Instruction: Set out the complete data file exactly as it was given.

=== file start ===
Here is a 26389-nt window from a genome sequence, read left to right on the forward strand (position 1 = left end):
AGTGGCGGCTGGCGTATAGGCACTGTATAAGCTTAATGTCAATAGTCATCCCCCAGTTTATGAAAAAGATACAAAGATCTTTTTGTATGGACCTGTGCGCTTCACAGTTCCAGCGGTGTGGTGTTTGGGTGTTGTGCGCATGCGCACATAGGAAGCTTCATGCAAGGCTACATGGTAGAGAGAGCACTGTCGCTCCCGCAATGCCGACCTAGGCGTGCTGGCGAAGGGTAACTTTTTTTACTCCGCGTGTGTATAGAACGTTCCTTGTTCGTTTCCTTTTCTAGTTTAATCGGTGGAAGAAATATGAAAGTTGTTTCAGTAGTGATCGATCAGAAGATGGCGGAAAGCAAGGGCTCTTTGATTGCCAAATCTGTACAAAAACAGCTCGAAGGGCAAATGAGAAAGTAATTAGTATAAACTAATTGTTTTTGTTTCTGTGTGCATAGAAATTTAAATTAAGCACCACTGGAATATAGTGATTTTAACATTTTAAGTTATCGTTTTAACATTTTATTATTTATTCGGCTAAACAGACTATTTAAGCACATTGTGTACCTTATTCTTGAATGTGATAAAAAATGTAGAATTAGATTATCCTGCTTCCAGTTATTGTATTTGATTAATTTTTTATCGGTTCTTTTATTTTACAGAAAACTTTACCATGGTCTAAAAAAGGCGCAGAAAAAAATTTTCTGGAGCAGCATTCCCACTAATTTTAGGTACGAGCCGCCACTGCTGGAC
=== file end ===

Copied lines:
Here is a 26389-nt window from a genome sequence, read left to right on the forward strand (position 1 = left end):
AGTGGCGGCTGGCGTATAGGCACTGTATAAGCTTAATGTCAATAGTCATCCCCCAGTTTATGAAAAAGATACAAAGATCTTTTTGTATGGACCTGTGCGCTTCACAGTTCCAGCGGTGTGGTGTTTGGGTGTTGTGCGCATGCGCACATAGGAAGCTTCATGCAAGGCTACATGGTAGAGAGAGCACTGTCGCTCCCGCAATGCCGACCTAGGCGTGCTGGCGAAGGGTAACTTTTTTTACTCCGCGTGTGTATAGAACGTTCCTTGTTCGTTTCCTTTTCTAGTTTAATCGGTGGAAGAAATATGAAAGTTGTTTCAGTAGTGATCGATCAGAAGATGGCGGAAAGCAAGGGCTCTTTGATTGCCAAATCTGTACAAAAACAGCTCGAAGGGCAAATGAGAAAGTAATTAGTATAAACTAATTGTTTTTGTTTCTGTGTGCATAGAAATTTAAATTAAGCACCACTGGAATATAGTGATTTTAACATTTTAAGTTATCGTTTTAACATTTTATTATTTATTCGGCTAAACAGACTATTTAAGCACATTGTGTACCTTATTCTTGAATGTGATAAAAAATGTAGAATTAGATTATCCTGCTTCCAGTTATTGTATTTGATTAATTTTTTATCGGTTCTTTTATTTTACAGAAAACTTTACCATGGTCTAAAAAAGGCGCAGAAAAAAATTTTCTGGAGCAGCATTCCCACTAATTTTAGGTACGAGCCGCCACTGCTGGAC